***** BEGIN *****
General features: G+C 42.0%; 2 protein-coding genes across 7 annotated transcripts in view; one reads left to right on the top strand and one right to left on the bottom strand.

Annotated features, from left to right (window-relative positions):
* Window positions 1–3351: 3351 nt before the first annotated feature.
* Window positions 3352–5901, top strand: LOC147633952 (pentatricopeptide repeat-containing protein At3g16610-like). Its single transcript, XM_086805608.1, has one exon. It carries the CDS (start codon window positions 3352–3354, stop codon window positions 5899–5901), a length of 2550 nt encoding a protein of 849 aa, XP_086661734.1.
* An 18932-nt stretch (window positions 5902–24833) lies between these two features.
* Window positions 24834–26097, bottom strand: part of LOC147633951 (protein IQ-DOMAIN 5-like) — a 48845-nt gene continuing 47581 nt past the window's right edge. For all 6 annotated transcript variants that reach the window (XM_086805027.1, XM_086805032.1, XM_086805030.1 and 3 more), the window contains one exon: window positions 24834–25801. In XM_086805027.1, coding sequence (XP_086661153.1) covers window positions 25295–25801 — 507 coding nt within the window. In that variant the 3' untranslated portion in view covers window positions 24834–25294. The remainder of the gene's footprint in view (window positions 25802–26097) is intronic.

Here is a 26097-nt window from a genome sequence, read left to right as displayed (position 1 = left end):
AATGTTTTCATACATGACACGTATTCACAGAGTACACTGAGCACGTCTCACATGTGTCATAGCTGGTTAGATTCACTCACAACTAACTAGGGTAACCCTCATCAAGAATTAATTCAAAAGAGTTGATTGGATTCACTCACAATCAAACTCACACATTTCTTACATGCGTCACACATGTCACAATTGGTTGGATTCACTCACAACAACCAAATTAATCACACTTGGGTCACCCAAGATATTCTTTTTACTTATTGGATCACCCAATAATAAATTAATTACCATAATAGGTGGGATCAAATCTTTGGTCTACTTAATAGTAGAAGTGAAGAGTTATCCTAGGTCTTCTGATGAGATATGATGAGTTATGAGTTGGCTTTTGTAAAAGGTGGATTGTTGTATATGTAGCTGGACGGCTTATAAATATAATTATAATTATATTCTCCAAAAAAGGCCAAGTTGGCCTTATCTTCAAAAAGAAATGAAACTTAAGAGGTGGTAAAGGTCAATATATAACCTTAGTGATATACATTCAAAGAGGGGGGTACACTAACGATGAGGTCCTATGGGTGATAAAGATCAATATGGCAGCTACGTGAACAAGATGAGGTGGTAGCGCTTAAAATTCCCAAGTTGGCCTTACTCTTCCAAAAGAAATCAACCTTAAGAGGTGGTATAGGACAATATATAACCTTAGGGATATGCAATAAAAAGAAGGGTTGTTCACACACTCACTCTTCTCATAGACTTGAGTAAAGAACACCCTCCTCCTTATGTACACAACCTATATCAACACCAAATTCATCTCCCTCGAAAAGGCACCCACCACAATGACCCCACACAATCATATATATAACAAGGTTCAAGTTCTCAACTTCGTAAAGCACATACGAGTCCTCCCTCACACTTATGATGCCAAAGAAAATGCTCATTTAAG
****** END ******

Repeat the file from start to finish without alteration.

General features: G+C 42.0%; 2 protein-coding genes across 7 annotated transcripts in view; one reads left to right on the top strand and one right to left on the bottom strand.

Annotated features, from left to right (window-relative positions):
* Window positions 1–3351: 3351 nt before the first annotated feature.
* Window positions 3352–5901, top strand: LOC147633952 (pentatricopeptide repeat-containing protein At3g16610-like). Its single transcript, XM_086805608.1, has one exon. It carries the CDS (start codon window positions 3352–3354, stop codon window positions 5899–5901), a length of 2550 nt encoding a protein of 849 aa, XP_086661734.1.
* An 18932-nt stretch (window positions 5902–24833) lies between these two features.
* Window positions 24834–26097, bottom strand: part of LOC147633951 (protein IQ-DOMAIN 5-like) — a 48845-nt gene continuing 47581 nt past the window's right edge. For all 6 annotated transcript variants that reach the window (XM_086805027.1, XM_086805032.1, XM_086805030.1 and 3 more), the window contains one exon: window positions 24834–25801. In XM_086805027.1, coding sequence (XP_086661153.1) covers window positions 25295–25801 — 507 coding nt within the window. In that variant the 3' untranslated portion in view covers window positions 24834–25294. The remainder of the gene's footprint in view (window positions 25802–26097) is intronic.

Here is a 26097-nt window from a genome sequence, read left to right as displayed (position 1 = left end):
AATGTTTTCATACATGACACGTATTCACAGAGTACACTGAGCACGTCTCACATGTGTCATAGCTGGTTAGATTCACTCACAACTAACTAGGGTAACCCTCATCAAGAATTAATTCAAAAGAGTTGATTGGATTCACTCACAATCAAACTCACACATTTCTTACATGCGTCACACATGTCACAATTGGTTGGATTCACTCACAACAACCAAATTAATCACACTTGGGTCACCCAAGATATTCTTTTTACTTATTGGATCACCCAATAATAAATTAATTACCATAATAGGTGGGATCAAATCTTTGGTCTACTTAATAGTAGAAGTGAAGAGTTATCCTAGGTCTTCTGATGAGATATGATGAGTTATGAGTTGGCTTTTGTAAAAGGTGGATTGTTGTATATGTAGCTGGACGGCTTATAAATATAATTATAATTATATTCTCCAAAAAAGGCCAAGTTGGCCTTATCTTCAAAAAGAAATGAAACTTAAGAGGTGGTAAAGGTCAATATATAACCTTAGTGATATACATTCAAAGAGGGGGGTACACTAACGATGAGGTCCTATGGGTGATAAAGATCAATATGGCAGCTACGTGAACAAGATGAGGTGGTAGCGCTTAAAATTCCCAAGTTGGCCTTACTCTTCCAAAAGAAATCAACCTTAAGAGGTGGTATAGGACAATATATAACCTTAGGGATATGCAATAAAAAGAAGGGTTGTTCACACACTCACTCTTCTCATAGACTTGAGTAAAGAACACCCTCCTCCTTATGTACACAACCTATATCAACACCAAATTCATCTCCCTCGAAAAGGCACCCACCACAATGACCCCACACAATCATATATATAACAAGGTTCAAGTTCTCAACTTCGTAAAGCACATACGAGTCCTCCCTCACACTTATGATGCCAAAGAAAATGCTCATTTAAG